As a marketer, you’ve probably heard the term “quality content” more than your own name. But have you ever asked yourself what it really means?
As the content marketing landscape increases in competitiveness, the importance of knowing what is great content – and obviously, how to produce it – has significantly risen.
Let’s take a deep look at what it REALLY is, and what you need to know as a marketer when it comes to producing outstanding content.
What is high-quality content
High-quality content is content that gets outstanding results. It achieves goals and marketing objectives and is best assessed by taking a look at its performance.
The clearest way to determine the quality of content
Most people, when trying to determine the quality of a piece of content, use an approach that consists of looking at a list of attributes and characteristics, and checking if the piece has them.
While characteristics have a very important play at how well a piece performs, they are not direct indicators of quality content. A piece can have all of those attributes, yet may not have good results – which is exactly what high quality pieces achieve.
What your measurement of quality should be based on is on data. Results are the best way to determine the level of quality of a piece. They are the only way to objectively measure it.
It doesn’t matter how much time and money you spent on a piece of content, or if it looks very visually appealing. The way to evaluate quality is by the results it gets.
With data and results, I’m mainly talking about things like how well it ranks in the SERPs, it’s daily visitors, it’s conversion rate, it’s click-through rate, etc. I’m going to talk more about which of these points you should look for soon.
What are the characteristics of high-quality content?
We now know that to precisely evaluate quality, we need to use objective data. But what data should we look for?
It’s now time to pin down the characteristics of content that screams quality!
Characteristics of quality content
Meets a goal
You work hard on a piece. You get it published. It looks good, has relevant information and a lot of great images, but doesn’t perform well.
Is it considered quality content?
You can’t evaluate a basketball player based on its height, speed, and shot accuracy. Those may be signs that correlate with being a good basketball player, but the real performance of the player isn’t revealed until you ask him to play and help to win the match.
If he can help you reach your goal of winning the match, even despite lacking extreme levels of speed and accuracy, he’s a good player. Makes sense?
*That doesn’t mean being fast or having other qualities doesn’t help. The best players are almost always fast. But they are not objective indicators of quality.
It ranks well on Google
Google is constantly working on improving its complex language processing algorithms, like BERT or Rankbrain, that use machine learning to show the best results for each query and the highest quality content.
These algorithms are sometimes evaluated by over 10,000 raters hired by Google. These ‘quality raters’ are given actual searches, and they evaluate the quality of the pages that appear in the top results.
The data generated by the raters is fed to google’s algorithms to improve its accuracy at showing quality content.
The outcome: an algorithm that is extremely accurate at measuring the quality of websites and their content, and delivers the most relevant results to search engine users.
Clearly, there’s a HUGE focus on quality. If your content is ranked high, Google itself gave you the thumbs up, and you’ve got a marvelous piece.
It drives backlinks and shares naturally
A good indicator of high-quality content is backlinks and shares, especially when they happen naturally.
Every backlink and share is a point that your player (your content) is scoring. Bad players generally have a bad time scoring. Good ones, the ones that craft the art of producing great content, score again and again.
It has a high CTR
Is your content good at making people click when they see it?
If you take a look at your best-performing pieces, you’ll notice higher click through rates across the board.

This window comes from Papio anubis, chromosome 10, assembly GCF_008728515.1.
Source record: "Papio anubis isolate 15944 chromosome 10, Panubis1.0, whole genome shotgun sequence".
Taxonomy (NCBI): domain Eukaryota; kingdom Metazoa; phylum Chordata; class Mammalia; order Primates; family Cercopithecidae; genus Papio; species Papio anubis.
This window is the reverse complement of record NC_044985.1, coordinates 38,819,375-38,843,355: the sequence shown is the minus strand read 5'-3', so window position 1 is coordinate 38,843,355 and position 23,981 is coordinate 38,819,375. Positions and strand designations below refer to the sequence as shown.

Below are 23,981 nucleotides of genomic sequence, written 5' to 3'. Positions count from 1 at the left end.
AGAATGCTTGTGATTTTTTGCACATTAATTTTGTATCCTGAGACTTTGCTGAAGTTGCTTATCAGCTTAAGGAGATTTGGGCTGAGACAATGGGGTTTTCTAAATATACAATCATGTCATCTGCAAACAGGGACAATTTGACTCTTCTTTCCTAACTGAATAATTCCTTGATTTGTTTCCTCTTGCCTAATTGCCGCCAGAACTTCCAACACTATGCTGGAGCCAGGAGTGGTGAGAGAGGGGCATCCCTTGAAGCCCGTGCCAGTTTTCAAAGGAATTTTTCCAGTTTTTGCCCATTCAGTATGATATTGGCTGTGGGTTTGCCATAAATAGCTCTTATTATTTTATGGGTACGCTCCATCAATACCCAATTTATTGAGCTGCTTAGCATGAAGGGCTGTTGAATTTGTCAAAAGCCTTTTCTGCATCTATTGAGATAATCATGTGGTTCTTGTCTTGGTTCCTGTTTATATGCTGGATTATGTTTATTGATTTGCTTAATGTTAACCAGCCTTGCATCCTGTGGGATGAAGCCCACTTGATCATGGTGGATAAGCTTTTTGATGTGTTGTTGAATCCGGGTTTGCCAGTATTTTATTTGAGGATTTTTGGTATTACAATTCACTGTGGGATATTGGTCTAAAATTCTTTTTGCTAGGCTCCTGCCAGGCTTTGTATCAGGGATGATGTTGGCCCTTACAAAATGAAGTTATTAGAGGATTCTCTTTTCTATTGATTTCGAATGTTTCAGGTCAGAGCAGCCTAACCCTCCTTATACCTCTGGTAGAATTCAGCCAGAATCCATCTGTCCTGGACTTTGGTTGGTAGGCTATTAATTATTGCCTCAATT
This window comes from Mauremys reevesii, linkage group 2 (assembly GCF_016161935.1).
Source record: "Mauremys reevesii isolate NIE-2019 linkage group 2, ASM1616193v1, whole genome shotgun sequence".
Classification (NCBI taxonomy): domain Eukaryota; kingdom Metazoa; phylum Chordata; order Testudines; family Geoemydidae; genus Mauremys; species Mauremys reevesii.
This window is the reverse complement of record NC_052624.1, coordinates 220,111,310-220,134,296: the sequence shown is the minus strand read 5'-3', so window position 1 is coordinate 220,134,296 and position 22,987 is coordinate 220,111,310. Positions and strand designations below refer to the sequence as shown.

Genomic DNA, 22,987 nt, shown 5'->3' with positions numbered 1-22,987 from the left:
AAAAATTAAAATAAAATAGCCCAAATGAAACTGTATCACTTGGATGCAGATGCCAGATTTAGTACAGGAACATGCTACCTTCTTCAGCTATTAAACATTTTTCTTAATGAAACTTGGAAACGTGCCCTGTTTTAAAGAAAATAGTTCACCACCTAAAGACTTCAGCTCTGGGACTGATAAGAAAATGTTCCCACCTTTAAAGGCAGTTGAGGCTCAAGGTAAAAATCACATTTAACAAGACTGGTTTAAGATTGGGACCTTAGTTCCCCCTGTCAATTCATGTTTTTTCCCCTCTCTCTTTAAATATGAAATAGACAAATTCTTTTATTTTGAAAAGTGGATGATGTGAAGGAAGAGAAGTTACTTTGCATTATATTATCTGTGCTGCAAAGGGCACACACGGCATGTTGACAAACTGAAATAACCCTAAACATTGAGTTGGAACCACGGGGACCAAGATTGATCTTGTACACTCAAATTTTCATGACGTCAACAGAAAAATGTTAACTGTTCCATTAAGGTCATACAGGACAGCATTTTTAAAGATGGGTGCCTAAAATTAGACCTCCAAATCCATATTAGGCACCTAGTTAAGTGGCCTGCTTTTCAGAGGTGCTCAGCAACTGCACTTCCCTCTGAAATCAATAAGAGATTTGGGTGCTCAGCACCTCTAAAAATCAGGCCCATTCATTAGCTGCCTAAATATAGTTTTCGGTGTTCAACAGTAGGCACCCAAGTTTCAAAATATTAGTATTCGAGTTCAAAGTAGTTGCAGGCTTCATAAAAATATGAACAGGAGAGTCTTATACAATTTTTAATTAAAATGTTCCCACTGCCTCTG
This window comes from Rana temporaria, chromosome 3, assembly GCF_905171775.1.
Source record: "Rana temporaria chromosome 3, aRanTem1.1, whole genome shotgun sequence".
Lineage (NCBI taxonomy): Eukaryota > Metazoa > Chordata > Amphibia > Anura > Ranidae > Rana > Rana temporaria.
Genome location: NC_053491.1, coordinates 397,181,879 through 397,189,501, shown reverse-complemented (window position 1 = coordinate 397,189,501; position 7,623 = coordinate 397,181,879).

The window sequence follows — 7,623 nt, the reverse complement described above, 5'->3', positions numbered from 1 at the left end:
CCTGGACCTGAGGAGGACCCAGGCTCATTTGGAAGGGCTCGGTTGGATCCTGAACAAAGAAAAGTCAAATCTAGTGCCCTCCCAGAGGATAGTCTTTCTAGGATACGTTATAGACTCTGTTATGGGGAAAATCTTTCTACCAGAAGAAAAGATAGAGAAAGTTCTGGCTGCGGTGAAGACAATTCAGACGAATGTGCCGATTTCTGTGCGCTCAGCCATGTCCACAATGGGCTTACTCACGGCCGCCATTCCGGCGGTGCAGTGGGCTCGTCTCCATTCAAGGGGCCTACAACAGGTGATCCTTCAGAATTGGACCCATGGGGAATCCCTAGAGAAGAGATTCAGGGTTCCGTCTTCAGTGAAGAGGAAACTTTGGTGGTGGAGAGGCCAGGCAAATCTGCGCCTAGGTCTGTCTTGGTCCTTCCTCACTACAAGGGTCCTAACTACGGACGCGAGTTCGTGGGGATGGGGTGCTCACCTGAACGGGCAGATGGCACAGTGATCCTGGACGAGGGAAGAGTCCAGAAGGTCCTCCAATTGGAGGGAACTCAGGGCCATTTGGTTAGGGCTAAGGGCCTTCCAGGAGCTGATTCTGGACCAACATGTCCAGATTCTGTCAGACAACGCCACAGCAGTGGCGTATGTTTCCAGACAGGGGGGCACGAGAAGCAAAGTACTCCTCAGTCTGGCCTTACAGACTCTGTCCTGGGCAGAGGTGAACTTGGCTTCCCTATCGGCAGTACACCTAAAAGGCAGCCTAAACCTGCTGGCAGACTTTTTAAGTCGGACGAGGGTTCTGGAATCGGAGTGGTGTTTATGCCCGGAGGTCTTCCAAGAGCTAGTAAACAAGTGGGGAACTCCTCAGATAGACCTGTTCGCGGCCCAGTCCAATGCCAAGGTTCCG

Google rewards this type of content by ranking it higher. And if you’re using paid ads, the price that you have to pay to advertise this type of content is lower. Low CTR, more often than not, means low quality and lacks engagement.
Dwell times are low
Another important factor that Google is suspected to be considering along with CTR is dwell time.
Dwell time is the time a user spends looking at your content after clicking it. In some cases, your content may have a high CTR, but it can still be considered low quality if its average dwell time is low.
You want to make content that people consume. If they’re clicking and leaving, it’s not high quality, and Google is quick to notice somehow.
Whether directly or indirectly, time spent on content is something that Google is likely using to measure engagement and to score pages.
Subjective characteristics of quality content
These characteristics don’t define quality content because they aren’t hard data, but they are common across quality pieces. Make sure that each piece of content that you make has the following characteristics:
Meets the search intent
Something that’s clear is that good content provides information that is relevant and helpful to the searcher. When a piece of content fails to meet the search intent, it fails to do its purpose and is lost deep in the SERPs.
It’s almost impossible for a piece of content to get excellent results and fail to meet the search intent at the same time.
It provides value
You’re probably very aware of this but I’m including this tip anyways because of its importance.
Your audience doesn’t want content. They want valuable content. Some businesses forget about this fact. They make it a goal to churn X amount of content every month, but don’t prioritize value.
Content that doesn’t provide value is a waste of time, both for you and your audience.
Always prioritize value. If that means you can only release half the amount of content, so be it.
Nowadays, just being informative is almost never enough. People expect your content to also be interesting or entertaining.
Think about it. The information that you’re displaying is probably already out there. But if you can display it in an engaging way, you can differentiate your content and people will prefer it over other sources of information.
Keep an eye on engagement KPIs such as dwell time, CTR, bounce rate, likes and shares, and pages per session. Make it a priority to consistently create the type of content that your audience finds engaging.
How to create high-quality content
The biggest dilemma today is: How do we go about creating high quality content? What should we aim for to inform, engage, and captivate readers?
Defining what quality content is is extremely useful, but doesn’t necessarily help us at the time of producing it.